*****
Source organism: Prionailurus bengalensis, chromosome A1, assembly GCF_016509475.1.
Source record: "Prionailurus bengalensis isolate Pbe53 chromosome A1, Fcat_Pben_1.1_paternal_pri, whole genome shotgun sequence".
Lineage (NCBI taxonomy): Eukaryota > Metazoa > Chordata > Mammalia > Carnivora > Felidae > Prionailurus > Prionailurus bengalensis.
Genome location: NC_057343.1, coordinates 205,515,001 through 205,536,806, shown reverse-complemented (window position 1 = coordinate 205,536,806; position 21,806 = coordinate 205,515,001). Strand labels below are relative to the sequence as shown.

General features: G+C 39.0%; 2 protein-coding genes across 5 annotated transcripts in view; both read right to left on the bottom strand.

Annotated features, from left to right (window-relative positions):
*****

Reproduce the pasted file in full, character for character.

Source organism: Prionailurus bengalensis, chromosome A1, assembly GCF_016509475.1.
Source record: "Prionailurus bengalensis isolate Pbe53 chromosome A1, Fcat_Pben_1.1_paternal_pri, whole genome shotgun sequence".
Lineage (NCBI taxonomy): Eukaryota > Metazoa > Chordata > Mammalia > Carnivora > Felidae > Prionailurus > Prionailurus bengalensis.
Genome location: NC_057343.1, coordinates 205,515,001 through 205,536,806, shown reverse-complemented (window position 1 = coordinate 205,536,806; position 21,806 = coordinate 205,515,001). Strand labels below are relative to the sequence as shown.

General features: G+C 39.0%; 2 protein-coding genes across 5 annotated transcripts in view; both read right to left on the bottom strand.

Annotated features, from left to right (window-relative positions):